Table I______________________________________Total p-Xylene p-Xylene  TPAATime  Fed.     Recovered Produced                           Conversion                                   Yield ofHr.   g.       g.        g.     to TPAA, %                                   TPAA, %______________________________________12    69.0     18.75     33.9   39      5324    68.1     19.75     34.1   40      5636    68.6     20.6      33.9   39      5648    67.7     22.1      34.2   40      5960    68.8     22.75     34.5   40      5972    68.4     24.9      31.7   37      5884    68.7     26.8      32.0   37      6096    68.1     27.2      30.5   34      59 108  68.7     30.0      30.3   35      62 116  45.2     19.3      18.6   33      57Run interrupted; Air fed at 550 C. over weekend. 140  68.9     31.9      29.5   34      63 164  68.9     35.2      26.3   30      62 188  68.7     33.4      25.9   30      58 212  68.6     36.6      25.2   29      62 234  56.8     32.6      19.4   27      63______________________________________
EXAMPLE 10

The catalyst preparation of Example 3 was repeated. This catalyst, composed of 0.5% MoO3 + 1% Bi2 O3 + 8.4% WO3 on silicon carbide, was used in the oxidation of p-xylene as described in Example 6. The reactor was operated continuously over two five-day periods. Samples were collected and analyzed every 12 hr. Table II shows that the conversion to terephthalaldehyde initially was 42%, but declined steadily to 25% after 10 days. Yield increased from 49 to 56%.

              Table II______________________________________Total p-Xylene p-Xylene  TPAATime  Fed.     Recovered Produced                           Conversion                                   Yield ofHr.   g.       g.        g.     to TPAA, %                                   TPAA, %______________________________________12    19.35    2.75      10.20  42      4924    19.78    5.25      9.25   37      5036    19.61    6.19      8.92   36      5248    19.50    7.03      9.00   36      5760    19.52    7.04      8.65   35      5572    19.35    7.80      7.83   32      5484    19.09    7.92      7.74   32      5596    20.01    8.15      7.65   30      51 108  19.01    8.54      7.43   31      56 116  13.0     6.38      4.75   29      57Run interrupted; Air fed at 550 C. over weekend. 140  19.69    9.74      7.00   28      56 164  19.61    10.40     6.38   26      55 188  19.61    9.95      6.40   26      53 212  19.44    10.29     6.23   25      54 234  16.34    9.00      5.15   25      56______________________________________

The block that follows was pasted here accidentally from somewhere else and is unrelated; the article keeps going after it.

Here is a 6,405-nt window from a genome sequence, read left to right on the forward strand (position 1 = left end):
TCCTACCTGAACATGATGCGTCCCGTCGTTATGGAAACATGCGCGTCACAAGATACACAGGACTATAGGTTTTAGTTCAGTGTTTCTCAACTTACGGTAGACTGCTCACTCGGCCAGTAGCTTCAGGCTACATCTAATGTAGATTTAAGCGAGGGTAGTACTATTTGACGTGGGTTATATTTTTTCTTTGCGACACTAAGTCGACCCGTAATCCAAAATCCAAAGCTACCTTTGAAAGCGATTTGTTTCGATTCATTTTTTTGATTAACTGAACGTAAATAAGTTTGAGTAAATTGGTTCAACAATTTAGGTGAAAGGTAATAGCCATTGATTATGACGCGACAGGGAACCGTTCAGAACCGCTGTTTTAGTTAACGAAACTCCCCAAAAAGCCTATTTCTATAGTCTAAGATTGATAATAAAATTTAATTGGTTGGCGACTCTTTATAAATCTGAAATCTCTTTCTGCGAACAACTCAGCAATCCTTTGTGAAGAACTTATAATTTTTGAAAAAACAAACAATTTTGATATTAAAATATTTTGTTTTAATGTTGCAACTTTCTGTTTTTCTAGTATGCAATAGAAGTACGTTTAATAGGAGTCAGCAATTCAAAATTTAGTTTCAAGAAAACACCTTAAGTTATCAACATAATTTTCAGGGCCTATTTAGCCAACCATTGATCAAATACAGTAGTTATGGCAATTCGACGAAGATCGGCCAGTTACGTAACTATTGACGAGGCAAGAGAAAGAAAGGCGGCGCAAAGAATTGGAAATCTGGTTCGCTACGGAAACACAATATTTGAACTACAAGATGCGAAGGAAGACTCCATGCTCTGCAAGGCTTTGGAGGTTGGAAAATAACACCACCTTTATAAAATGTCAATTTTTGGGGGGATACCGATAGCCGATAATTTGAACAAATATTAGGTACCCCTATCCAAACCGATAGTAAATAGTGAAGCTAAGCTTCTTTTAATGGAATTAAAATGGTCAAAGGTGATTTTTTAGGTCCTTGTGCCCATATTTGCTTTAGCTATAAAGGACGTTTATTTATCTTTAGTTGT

EXAMPLE 11

A 0.6% MoO3 + 9.7% WO3 + 0.2% ZrO2 on silicon carbide catalyst was prepared by dissolving 0.45 g ammonium molybdate, 6.7 g ammonium metatungstate, and 0.95 g zirconium acetate solution (13% ZrO2) in ca. 45 ml of water and combining the solution with 50 g of silicon carbide support. Drying and calcination of the catalyst, and use of the catalyst for p-xylene oxidation were done in the same manner as Example 1. The reactor was operated continuously for 240 hours. Samples were collected and analyzed every 12 hours. Initial conversion to terephthalaldehyde was 28%, with a yield of 39%. Conversion declined steadily to 16% and yield was 44% after 240 hours.

EXAMPLE 12